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19 November 2013

Remember children’s emotional needs after natural disasters, says expert.

In the aftermath of natural disasters, children need ongoing support to help protect them from developing serious mental health issues such as post-traumatic stress and depression, according to a clinical psychologist who specialises in post-disaster care for families.

The University of Queensland’s Dr Vanessa Cobham said her work with flood-affected communities in the Australian state of Queensland over the past two years had convinced her government agencies needed to offer ongoing support to families, and particularly children, following a major disaster. 


“After a natural disaster many people experience some anxiety and stress, which is completely normal,” Dr Cobham said.


“Most people haven’t been through an experience like that before, so they don’t know what to expect or what is ‘normal’ in terms of the emotional impact.  Children and adolescents are a particularly vulnerable and often overlooked group.


“Without access to evidence-based professional intervention, about 10 per cent will experience persistent symptoms of post-traumatic stress and other related problems such as depression.’’


Dr Cobham has been Deputy Chair of the Mater Statewide Child and Youth Recovery and Resilience team for Queensland Health since the January 2011 floods in Queensland.  


Dr Cobham and Resilience team Chair Professor Brett McDermott collaborated with Triple P – Positive Parenting Program founder Professor Matt Sanders to create a two-hour Disaster Recovery Triple P parenting seminar to provide emotional support, information and reassurance to parents in disaster-affected communities.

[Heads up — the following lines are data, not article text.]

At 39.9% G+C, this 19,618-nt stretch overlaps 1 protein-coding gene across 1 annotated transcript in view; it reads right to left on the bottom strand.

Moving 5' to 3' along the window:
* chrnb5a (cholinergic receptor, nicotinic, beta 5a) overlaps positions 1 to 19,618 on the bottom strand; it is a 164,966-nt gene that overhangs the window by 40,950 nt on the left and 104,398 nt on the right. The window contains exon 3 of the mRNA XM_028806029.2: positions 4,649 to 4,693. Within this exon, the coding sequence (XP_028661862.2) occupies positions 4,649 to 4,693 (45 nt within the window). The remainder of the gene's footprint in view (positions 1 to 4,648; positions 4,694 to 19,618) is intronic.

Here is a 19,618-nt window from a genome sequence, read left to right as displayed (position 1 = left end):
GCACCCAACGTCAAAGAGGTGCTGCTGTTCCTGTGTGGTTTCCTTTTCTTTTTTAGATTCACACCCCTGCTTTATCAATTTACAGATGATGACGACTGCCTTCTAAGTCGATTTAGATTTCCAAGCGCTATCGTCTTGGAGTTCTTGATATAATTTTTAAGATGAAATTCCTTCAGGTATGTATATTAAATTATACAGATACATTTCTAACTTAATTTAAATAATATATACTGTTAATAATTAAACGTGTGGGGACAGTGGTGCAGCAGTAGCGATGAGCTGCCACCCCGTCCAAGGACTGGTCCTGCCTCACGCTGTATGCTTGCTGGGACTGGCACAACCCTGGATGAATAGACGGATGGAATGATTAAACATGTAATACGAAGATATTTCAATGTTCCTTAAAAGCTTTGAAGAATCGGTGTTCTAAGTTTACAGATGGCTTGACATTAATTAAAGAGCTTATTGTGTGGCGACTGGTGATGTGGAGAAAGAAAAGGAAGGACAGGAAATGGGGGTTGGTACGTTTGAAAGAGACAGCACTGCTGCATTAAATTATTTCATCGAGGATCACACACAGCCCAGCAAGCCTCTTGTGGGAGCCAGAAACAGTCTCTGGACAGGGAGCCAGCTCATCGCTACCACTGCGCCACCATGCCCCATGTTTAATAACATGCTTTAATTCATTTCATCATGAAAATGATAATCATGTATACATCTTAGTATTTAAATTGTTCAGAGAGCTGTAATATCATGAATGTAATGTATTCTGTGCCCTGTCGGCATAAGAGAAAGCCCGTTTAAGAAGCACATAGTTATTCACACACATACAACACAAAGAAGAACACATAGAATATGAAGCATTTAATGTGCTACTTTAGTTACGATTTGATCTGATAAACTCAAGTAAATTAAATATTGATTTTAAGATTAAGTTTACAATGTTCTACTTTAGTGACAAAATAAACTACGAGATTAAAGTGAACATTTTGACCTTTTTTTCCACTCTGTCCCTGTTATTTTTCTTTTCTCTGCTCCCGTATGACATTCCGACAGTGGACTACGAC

Disaster Recovery Triple P has now been used to help families affected by floods and fires in two countries.


It was first offered to parents in communities throughout Queensland following the 2011 floods. This year, the Alberta government in Canada offered the seminars to Calgary families affected by the devastating June floods. And families in Tasmania, Australia, were offered the seminars following the January bushfire crisis, as part of the beyondblue Child and Adolescent Bushfire Response, which was directed by Dr Cobham.


Dr Cobham said common emotional and behavioral responses in children and adolescents after major disasters included sleep difficulties and nightmares, displaying behavior often expected of younger children, being hyper-alert for signs of danger and feeling anxious, irritable or sad.


The seminar teaches parents strategies to deal with such reactions and covers why some children are more affected than others and what parents should do if they have ongoing concerns about their child’s wellbeing.


Dr Cobham said feedback from more than 200 Queensland parents who attended a seminar had been extremely positive.